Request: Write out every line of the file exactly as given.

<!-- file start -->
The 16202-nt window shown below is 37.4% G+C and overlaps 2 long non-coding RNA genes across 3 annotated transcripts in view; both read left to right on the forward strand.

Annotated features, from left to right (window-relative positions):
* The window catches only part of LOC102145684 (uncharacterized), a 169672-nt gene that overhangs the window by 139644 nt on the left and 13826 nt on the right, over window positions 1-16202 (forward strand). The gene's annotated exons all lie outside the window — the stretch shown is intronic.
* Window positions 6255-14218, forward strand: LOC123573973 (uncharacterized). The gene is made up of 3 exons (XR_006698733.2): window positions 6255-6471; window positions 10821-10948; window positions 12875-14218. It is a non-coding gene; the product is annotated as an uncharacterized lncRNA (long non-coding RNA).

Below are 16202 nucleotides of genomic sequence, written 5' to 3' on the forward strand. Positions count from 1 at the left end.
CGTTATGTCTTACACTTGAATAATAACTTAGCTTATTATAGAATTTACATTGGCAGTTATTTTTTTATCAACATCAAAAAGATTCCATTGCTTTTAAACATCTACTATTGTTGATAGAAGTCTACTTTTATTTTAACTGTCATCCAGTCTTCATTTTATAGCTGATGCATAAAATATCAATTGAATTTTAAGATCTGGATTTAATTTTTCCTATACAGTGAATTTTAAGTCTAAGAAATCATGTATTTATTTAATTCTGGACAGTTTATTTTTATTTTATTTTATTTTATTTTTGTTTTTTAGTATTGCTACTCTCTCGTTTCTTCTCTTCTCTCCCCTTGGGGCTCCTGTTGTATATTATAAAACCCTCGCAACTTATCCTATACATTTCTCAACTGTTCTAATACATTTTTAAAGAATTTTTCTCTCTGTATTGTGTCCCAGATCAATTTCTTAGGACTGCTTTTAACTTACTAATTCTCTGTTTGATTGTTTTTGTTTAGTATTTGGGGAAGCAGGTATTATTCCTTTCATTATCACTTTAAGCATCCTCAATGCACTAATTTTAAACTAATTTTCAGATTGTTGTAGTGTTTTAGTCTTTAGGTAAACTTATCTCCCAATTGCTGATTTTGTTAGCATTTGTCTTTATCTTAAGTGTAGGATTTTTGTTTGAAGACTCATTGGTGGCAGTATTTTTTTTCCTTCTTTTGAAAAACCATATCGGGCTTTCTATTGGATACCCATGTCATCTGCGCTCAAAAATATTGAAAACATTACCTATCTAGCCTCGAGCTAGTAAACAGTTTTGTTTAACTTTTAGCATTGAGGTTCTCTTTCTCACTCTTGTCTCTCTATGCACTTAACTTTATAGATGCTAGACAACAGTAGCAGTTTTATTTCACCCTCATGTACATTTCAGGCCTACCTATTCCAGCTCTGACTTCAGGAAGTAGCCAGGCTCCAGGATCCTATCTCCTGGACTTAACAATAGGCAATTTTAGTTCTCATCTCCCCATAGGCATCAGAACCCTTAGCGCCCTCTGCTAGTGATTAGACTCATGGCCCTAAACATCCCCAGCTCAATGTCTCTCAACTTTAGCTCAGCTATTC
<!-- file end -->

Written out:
The 16202-nt window shown below is 37.4% G+C and overlaps 2 long non-coding RNA genes across 3 annotated transcripts in view; both read left to right on the forward strand.

Annotated features, from left to right (window-relative positions):
* The window catches only part of LOC102145684 (uncharacterized), a 169672-nt gene that overhangs the window by 139644 nt on the left and 13826 nt on the right, over window positions 1-16202 (forward strand). The gene's annotated exons all lie outside the window — the stretch shown is intronic.
* Window positions 6255-14218, forward strand: LOC123573973 (uncharacterized). The gene is made up of 3 exons (XR_006698733.2): window positions 6255-6471; window positions 10821-10948; window positions 12875-14218. It is a non-coding gene; the product is annotated as an uncharacterized lncRNA (long non-coding RNA).

Below are 16202 nucleotides of genomic sequence, written 5' to 3' on the forward strand. Positions count from 1 at the left end.
CGTTATGTCTTACACTTGAATAATAACTTAGCTTATTATAGAATTTACATTGGCAGTTATTTTTTTATCAACATCAAAAAGATTCCATTGCTTTTAAACATCTACTATTGTTGATAGAAGTCTACTTTTATTTTAACTGTCATCCAGTCTTCATTTTATAGCTGATGCATAAAATATCAATTGAATTTTAAGATCTGGATTTAATTTTTCCTATACAGTGAATTTTAAGTCTAAGAAATCATGTATTTATTTAATTCTGGACAGTTTATTTTTATTTTATTTTATTTTATTTTTGTTTTTTAGTATTGCTACTCTCTCGTTTCTTCTCTTCTCTCCCCTTGGGGCTCCTGTTGTATATTATAAAACCCTCGCAACTTATCCTATACATTTCTCAACTGTTCTAATACATTTTTAAAGAATTTTTCTCTCTGTATTGTGTCCCAGATCAATTTCTTAGGACTGCTTTTAACTTACTAATTCTCTGTTTGATTGTTTTTGTTTAGTATTTGGGGAAGCAGGTATTATTCCTTTCATTATCACTTTAAGCATCCTCAATGCACTAATTTTAAACTAATTTTCAGATTGTTGTAGTGTTTTAGTCTTTAGGTAAACTTATCTCCCAATTGCTGATTTTGTTAGCATTTGTCTTTATCTTAAGTGTAGGATTTTTGTTTGAAGACTCATTGGTGGCAGTATTTTTTTTCCTTCTTTTGAAAAACCATATCGGGCTTTCTATTGGATACCCATGTCATCTGCGCTCAAAAATATTGAAAACATTACCTATCTAGCCTCGAGCTAGTAAACAGTTTTGTTTAACTTTTAGCATTGAGGTTCTCTTTCTCACTCTTGTCTCTCTATGCACTTAACTTTATAGATGCTAGACAACAGTAGCAGTTTTATTTCACCCTCATGTACATTTCAGGCCTACCTATTCCAGCTCTGACTTCAGGAAGTAGCCAGGCTCCAGGATCCTATCTCCTGGACTTAACAATAGGCAATTTTAGTTCTCATCTCCCCATAGGCATCAGAACCCTTAGCGCCCTCTGCTAGTGATTAGACTCATGGCCCTAAACATCCCCAGCTCAATGTCTCTCAACTTTAGCTCAGCTATTC